Plays In: Celestial Tower, Dragonspiral Tower, Giant Chasm
Composer/s: Shota Kageyama
More Pokémon music? More Pokémon music.
Believe it or not, I actually still play Pokémon White! I'm the sort of the gamer who likes to set up my gaming schedule, see, and every Wednesday I switch between it and Pokemon X while I'm munching on popcorn and watching subbed Dragon Ball Z straight from my precious, precious Dragon Boxes (and believe me, with the Goku vs. Freeza fight being as long as it is, you better believe I'm taking advantage of it). I've been taking my sweet time collecting every last one of those Pokémon to fill up my Pokedex, and I'm still blown away by just how incredible the land of Unova is to explore. I'd like to think Unova doesn't hold a candle to Hoenn's sheer sense of adventure, but boy does it come close.
Of course, said exploring wouldn't be nearly as fun without some great tunes. I could dive into stuff like Pinwheel Forest and Route 10, but tonight I'd like to discuss what I feel is the top song for the game: Celestial Tower. As most Pokémon songs are named after the locations they play in, it may come as a surprise to know it was originally titled Tower of Heaven in the Japanese release. While censored for the American release to avoid religious reference, it's a surprisingly poignant name given the area's purpose: a resting ground for deceased Pokémon.
Whenever I listen to this song, I'm reminded of how heartwarming the storytelling in Pokémon White was. I knew I was in for something special when I took my first step with Bianca and Cheren into Route 1. We meet the brainwashed, yet innocent child leader of an organization set on "freeing" Pokémon from their trainers, learn of the deeper meaning behind Bianca's father's desire to prevent her from travelling, and hear the tragic loss of the Champion's beloved partner Pokémon. For whatever clumsy moments it had, it's an adventure I look back upon with great fondness.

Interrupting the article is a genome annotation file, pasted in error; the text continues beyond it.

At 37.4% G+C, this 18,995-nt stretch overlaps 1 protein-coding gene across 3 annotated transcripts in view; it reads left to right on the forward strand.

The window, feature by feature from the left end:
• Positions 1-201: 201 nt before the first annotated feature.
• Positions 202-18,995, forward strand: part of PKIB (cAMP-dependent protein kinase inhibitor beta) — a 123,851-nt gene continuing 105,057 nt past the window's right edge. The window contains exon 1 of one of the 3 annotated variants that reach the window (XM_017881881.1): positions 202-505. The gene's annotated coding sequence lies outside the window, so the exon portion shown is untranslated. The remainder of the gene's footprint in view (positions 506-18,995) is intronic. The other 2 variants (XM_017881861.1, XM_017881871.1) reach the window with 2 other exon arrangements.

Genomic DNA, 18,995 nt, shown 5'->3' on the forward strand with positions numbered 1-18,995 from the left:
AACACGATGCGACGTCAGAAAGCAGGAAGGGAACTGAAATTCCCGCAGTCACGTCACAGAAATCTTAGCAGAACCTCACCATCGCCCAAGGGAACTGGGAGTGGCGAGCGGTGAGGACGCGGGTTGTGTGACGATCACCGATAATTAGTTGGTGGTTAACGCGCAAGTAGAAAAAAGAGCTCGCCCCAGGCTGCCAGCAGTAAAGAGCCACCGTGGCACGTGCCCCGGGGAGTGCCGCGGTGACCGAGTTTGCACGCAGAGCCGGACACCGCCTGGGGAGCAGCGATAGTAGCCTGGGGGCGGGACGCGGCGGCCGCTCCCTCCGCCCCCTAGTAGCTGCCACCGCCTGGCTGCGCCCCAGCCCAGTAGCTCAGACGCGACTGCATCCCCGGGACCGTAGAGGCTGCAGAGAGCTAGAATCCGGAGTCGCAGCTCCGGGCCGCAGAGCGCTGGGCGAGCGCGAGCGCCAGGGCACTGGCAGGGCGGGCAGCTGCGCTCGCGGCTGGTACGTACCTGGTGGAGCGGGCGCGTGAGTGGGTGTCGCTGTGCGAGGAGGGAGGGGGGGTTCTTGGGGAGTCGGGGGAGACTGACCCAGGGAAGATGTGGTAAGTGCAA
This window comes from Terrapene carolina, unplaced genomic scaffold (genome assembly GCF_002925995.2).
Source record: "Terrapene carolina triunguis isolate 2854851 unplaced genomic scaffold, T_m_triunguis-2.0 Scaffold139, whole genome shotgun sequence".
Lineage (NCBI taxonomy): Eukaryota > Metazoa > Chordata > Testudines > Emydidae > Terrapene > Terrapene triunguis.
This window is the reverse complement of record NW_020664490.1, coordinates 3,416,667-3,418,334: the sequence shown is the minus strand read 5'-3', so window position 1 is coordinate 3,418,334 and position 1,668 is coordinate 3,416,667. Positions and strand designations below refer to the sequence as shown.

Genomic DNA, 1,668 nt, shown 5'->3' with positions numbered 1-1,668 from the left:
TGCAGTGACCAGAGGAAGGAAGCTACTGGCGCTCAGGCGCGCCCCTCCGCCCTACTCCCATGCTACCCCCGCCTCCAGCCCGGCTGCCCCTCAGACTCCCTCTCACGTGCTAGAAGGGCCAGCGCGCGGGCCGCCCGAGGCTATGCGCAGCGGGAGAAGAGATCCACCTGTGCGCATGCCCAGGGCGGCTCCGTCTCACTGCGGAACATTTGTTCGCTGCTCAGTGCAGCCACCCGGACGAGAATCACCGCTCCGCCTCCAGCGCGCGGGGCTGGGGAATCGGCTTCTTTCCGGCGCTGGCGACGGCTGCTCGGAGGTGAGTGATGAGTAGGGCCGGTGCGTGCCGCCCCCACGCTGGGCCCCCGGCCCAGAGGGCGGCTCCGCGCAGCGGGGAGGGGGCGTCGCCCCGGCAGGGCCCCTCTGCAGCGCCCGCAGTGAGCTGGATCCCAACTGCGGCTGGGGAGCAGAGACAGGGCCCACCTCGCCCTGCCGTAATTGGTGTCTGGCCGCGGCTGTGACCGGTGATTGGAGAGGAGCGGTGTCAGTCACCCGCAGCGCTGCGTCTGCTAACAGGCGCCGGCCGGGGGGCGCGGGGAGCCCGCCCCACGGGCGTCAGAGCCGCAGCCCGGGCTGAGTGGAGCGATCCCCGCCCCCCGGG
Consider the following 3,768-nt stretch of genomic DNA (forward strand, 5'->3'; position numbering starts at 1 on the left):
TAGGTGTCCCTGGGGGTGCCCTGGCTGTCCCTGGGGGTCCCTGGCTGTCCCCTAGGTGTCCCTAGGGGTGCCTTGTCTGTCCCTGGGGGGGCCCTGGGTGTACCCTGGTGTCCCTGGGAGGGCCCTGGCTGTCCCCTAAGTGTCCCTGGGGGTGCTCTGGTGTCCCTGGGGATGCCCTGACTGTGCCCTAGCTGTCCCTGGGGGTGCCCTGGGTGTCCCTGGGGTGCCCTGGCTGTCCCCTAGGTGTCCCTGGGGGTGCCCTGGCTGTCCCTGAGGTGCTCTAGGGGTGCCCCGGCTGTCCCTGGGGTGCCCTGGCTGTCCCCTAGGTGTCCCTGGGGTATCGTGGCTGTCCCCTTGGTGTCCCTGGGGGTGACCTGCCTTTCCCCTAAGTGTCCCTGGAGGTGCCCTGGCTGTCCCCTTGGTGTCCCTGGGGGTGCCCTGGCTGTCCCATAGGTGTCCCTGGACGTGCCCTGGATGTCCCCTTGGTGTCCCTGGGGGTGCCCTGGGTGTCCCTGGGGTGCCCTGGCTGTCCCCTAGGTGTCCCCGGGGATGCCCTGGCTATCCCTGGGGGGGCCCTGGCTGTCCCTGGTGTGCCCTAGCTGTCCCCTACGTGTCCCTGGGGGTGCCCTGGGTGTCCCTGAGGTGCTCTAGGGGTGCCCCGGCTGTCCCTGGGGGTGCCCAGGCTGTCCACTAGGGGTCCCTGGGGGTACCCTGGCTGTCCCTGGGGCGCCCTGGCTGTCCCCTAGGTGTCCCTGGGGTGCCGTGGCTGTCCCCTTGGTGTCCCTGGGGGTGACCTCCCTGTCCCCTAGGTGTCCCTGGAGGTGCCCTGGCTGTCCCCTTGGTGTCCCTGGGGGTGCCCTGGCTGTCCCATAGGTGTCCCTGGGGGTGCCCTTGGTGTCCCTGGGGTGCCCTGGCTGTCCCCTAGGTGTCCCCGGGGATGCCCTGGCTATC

The other week, I was actually climbing up the Celestial Tower to comb for hidden items and came across the champion, Alder, mourning at the top. Paying respects for the soul of his deceased Pokémon. He reveals that he once held the narrow-minded beliefs of Cheren, searching only for power until his partner passed away. His travels enlightened him to meeting many fellow trainers, and he encouraged my player avatar to do the same.
As he bid farewell, I went over to the tower's bell and gave it a rang.
In my younger days, this song would have sent me further into my despair. I'd keep running and running, chasing the regret and loss it baits. As the stairs would continue to circle, I'd claw desperately at the ghosts of the broken, childhood dreams shattered by growing up. The reveries I cherished in my youth. The secret dreams I clutched so hard to myself were shattered, never to return, never to resonate with anyone else.
I'd chase the loved ones I lost. Friends who left me over the years. My cat Dexter. My former best friend. All the results of societal pressure, illnesses born from negligence, and toxic ignorance. Their ghostly forms evade my reach, and our respective gaps on the stairs grow ever wider. I keep running, and I see him.
I chase him, screaming all the while, "Why did you do it?" He doesn't answer, just like how he'll never say anything about my college graduation and his cousin's son and my future career. He closes his eyes and vanishes. I keep running.
But my future is not about running. I continue to mold myself for the bright future waiting for me, and it's enlightening beyond belief.
Final Thoughts: Some game music fans have pointed out similarities between this and Chrono Trigger's Secret of the Forest. I can kinda hear it, but Celestial Tower's faster pace throws me off.